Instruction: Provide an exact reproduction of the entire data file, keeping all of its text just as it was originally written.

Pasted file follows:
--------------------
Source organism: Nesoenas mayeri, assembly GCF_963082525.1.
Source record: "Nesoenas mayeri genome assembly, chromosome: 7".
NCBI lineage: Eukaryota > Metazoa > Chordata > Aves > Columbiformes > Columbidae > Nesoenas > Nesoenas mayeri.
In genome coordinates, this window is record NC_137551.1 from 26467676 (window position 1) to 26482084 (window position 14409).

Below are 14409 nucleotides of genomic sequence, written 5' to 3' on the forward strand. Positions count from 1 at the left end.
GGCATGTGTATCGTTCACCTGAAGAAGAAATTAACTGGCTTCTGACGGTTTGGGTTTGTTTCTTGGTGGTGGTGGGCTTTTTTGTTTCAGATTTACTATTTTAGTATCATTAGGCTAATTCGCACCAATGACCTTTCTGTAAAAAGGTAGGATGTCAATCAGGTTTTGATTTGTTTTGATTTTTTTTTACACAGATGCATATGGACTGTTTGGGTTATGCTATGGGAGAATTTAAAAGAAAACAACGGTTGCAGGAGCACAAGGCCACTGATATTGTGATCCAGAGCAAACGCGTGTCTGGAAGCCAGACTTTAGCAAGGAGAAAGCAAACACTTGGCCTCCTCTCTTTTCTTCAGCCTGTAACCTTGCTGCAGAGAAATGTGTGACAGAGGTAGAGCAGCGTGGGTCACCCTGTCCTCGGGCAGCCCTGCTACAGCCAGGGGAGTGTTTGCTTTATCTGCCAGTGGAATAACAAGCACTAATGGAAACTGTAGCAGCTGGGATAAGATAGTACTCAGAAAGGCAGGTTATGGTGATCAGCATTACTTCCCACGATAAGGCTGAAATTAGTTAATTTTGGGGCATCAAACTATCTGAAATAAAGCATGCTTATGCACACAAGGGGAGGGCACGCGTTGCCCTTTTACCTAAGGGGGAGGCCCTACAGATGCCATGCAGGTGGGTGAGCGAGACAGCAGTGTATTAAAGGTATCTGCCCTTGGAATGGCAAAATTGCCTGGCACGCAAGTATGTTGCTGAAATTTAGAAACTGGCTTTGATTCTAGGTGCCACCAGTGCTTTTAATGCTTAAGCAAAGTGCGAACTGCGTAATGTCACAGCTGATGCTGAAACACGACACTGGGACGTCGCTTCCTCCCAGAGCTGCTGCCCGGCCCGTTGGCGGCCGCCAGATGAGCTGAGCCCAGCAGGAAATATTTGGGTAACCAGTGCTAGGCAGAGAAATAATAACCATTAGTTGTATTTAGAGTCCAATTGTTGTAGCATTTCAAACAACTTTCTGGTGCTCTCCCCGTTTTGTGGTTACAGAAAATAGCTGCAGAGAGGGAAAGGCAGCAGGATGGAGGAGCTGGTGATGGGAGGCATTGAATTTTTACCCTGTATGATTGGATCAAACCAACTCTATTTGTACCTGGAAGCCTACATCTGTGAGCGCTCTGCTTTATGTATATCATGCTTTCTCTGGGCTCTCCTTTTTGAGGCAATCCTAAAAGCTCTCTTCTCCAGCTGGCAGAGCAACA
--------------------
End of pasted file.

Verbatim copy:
Source organism: Nesoenas mayeri, assembly GCF_963082525.1.
Source record: "Nesoenas mayeri genome assembly, chromosome: 7".
NCBI lineage: Eukaryota > Metazoa > Chordata > Aves > Columbiformes > Columbidae > Nesoenas > Nesoenas mayeri.
In genome coordinates, this window is record NC_137551.1 from 26467676 (window position 1) to 26482084 (window position 14409).

Below are 14409 nucleotides of genomic sequence, written 5' to 3' on the forward strand. Positions count from 1 at the left end.
GGCATGTGTATCGTTCACCTGAAGAAGAAATTAACTGGCTTCTGACGGTTTGGGTTTGTTTCTTGGTGGTGGTGGGCTTTTTTGTTTCAGATTTACTATTTTAGTATCATTAGGCTAATTCGCACCAATGACCTTTCTGTAAAAAGGTAGGATGTCAATCAGGTTTTGATTTGTTTTGATTTTTTTTTACACAGATGCATATGGACTGTTTGGGTTATGCTATGGGAGAATTTAAAAGAAAACAACGGTTGCAGGAGCACAAGGCCACTGATATTGTGATCCAGAGCAAACGCGTGTCTGGAAGCCAGACTTTAGCAAGGAGAAAGCAAACACTTGGCCTCCTCTCTTTTCTTCAGCCTGTAACCTTGCTGCAGAGAAATGTGTGACAGAGGTAGAGCAGCGTGGGTCACCCTGTCCTCGGGCAGCCCTGCTACAGCCAGGGGAGTGTTTGCTTTATCTGCCAGTGGAATAACAAGCACTAATGGAAACTGTAGCAGCTGGGATAAGATAGTACTCAGAAAGGCAGGTTATGGTGATCAGCATTACTTCCCACGATAAGGCTGAAATTAGTTAATTTTGGGGCATCAAACTATCTGAAATAAAGCATGCTTATGCACACAAGGGGAGGGCACGCGTTGCCCTTTTACCTAAGGGGGAGGCCCTACAGATGCCATGCAGGTGGGTGAGCGAGACAGCAGTGTATTAAAGGTATCTGCCCTTGGAATGGCAAAATTGCCTGGCACGCAAGTATGTTGCTGAAATTTAGAAACTGGCTTTGATTCTAGGTGCCACCAGTGCTTTTAATGCTTAAGCAAAGTGCGAACTGCGTAATGTCACAGCTGATGCTGAAACACGACACTGGGACGTCGCTTCCTCCCAGAGCTGCTGCCCGGCCCGTTGGCGGCCGCCAGATGAGCTGAGCCCAGCAGGAAATATTTGGGTAACCAGTGCTAGGCAGAGAAATAATAACCATTAGTTGTATTTAGAGTCCAATTGTTGTAGCATTTCAAACAACTTTCTGGTGCTCTCCCCGTTTTGTGGTTACAGAAAATAGCTGCAGAGAGGGAAAGGCAGCAGGATGGAGGAGCTGGTGATGGGAGGCATTGAATTTTTACCCTGTATGATTGGATCAAACCAACTCTATTTGTACCTGGAAGCCTACATCTGTGAGCGCTCTGCTTTATGTATATCATGCTTTCTCTGGGCTCTCCTTTTTGAGGCAATCCTAAAAGCTCTCTTCTCCAGCTGGCAGAGCAACA